In the harsh wilderness of colonial Massachusetts, Martha Allen works as a servant in her cousin's household, taking charge and locking wills with everyone. Thomas Carrier labors for the family and is known both for his immense strength and size and mysterious past. The two begin a courtship that suits their independent natures, with Thomas slowly revealing the story of his part in the English Civil War. But in the rugged new world they inhabit, danger is ever present, whether it be from the assassins sent from London to kill the executioner of Charles I or the wolves-in many forms-who hunt for blood. A love story and a tale of courage, The Wolves of Andover confirms Kathleen Kent's ability to craft powerful stories of family from colonial history.
Avid Reader's Review
The Wolves of Andover is a prequel to Kent's debut novel, The Heretic's Daughter, telling the story of how Martha Allen came to meet, and fall in love with, Thomas Carrier. Unfortunately, I couldn't shake the feeling as I was reading the novel that I would have enjoyed it more if I had already been familiar with the characters. In other words, despite the novel being a prequel, I feel I should have read The Heretic's Daughter first. In fact, at times I felt as if the author assumed readers had read Heretic's Daughter, and nowhere did I think this more evident than in the novel's epilogue.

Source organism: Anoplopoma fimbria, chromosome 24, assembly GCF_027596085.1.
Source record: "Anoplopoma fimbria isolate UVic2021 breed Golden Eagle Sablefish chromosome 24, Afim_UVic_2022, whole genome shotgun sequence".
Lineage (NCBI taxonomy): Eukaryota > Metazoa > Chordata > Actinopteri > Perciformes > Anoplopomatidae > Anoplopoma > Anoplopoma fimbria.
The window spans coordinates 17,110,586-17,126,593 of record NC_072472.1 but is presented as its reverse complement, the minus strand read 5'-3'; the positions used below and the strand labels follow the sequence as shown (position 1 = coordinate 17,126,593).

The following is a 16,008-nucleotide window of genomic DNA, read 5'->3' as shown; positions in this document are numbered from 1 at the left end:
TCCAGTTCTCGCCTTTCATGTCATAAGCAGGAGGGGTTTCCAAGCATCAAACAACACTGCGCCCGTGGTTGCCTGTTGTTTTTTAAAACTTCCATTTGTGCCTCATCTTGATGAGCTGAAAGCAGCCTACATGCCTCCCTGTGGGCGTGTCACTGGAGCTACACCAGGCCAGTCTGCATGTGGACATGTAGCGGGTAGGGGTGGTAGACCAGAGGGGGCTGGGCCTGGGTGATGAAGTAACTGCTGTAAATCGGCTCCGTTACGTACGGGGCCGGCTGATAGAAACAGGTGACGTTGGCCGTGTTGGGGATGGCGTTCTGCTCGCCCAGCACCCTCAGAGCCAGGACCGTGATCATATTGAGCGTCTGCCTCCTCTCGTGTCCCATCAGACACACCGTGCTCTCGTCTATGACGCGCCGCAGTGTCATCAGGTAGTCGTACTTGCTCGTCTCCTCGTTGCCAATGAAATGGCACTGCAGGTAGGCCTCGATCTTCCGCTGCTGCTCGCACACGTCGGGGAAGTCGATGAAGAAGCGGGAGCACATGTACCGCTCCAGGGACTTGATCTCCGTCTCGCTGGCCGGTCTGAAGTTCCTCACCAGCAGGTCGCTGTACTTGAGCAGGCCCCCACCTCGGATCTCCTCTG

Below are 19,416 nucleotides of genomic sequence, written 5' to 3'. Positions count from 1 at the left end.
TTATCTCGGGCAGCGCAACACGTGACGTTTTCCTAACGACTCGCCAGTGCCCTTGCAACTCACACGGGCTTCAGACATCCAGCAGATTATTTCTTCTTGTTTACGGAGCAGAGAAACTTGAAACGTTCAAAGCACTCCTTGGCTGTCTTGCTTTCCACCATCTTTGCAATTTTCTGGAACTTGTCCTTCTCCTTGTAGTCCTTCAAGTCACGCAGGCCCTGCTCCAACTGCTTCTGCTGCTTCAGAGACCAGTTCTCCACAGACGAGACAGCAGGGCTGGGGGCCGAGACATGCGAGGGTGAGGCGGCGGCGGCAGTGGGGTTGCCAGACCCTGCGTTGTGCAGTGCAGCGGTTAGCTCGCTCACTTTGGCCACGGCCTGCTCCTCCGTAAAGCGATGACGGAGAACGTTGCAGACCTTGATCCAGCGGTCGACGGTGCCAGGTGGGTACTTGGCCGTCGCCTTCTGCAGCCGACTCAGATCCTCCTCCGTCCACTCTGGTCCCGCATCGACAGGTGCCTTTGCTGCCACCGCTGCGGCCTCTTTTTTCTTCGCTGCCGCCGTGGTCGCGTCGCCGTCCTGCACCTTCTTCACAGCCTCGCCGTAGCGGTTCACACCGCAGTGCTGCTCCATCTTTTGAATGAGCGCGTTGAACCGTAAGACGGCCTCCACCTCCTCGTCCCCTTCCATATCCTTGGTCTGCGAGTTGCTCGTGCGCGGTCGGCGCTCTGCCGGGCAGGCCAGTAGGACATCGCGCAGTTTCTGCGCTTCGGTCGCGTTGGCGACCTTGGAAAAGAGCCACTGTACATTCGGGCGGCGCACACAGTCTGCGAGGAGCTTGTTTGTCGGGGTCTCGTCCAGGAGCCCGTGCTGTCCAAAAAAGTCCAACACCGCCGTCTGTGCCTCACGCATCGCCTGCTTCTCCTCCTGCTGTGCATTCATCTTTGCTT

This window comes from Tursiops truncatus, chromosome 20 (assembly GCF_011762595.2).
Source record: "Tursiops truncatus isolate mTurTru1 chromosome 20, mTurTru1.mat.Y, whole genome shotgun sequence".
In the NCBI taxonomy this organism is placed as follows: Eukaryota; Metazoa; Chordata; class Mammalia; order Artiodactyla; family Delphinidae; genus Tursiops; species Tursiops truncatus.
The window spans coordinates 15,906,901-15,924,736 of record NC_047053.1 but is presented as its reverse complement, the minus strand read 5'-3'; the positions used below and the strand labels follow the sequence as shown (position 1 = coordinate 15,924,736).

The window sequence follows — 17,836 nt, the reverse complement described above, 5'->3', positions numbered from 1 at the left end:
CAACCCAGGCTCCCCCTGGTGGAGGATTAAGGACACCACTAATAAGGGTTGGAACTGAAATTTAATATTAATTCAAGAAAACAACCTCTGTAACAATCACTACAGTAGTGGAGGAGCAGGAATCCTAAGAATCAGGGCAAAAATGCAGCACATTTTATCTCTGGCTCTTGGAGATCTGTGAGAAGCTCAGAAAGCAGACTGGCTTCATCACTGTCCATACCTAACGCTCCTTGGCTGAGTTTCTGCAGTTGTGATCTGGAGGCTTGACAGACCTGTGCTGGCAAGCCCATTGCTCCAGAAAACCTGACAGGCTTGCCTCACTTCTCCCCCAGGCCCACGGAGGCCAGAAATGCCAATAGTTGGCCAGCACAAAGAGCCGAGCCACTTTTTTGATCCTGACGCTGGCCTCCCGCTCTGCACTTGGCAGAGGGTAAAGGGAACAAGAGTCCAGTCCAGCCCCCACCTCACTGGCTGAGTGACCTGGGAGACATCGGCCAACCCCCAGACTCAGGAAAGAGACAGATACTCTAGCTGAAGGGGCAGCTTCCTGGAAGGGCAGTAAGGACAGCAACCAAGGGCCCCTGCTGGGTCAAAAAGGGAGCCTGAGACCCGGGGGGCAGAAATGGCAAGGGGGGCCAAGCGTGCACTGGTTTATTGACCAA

I admit that the subject matter and period in history covered by this novel is not normally of interest to me. Ultimately, however, I was never able to connect with any of the characters in the way necessary to draw me into the story; leaving me indifferent to their fates. While this book didn't appeal to me, I think readers with an interest in colonial American history or those who read and enjoyed The Heretic's Daughter would find it a worthwhile read.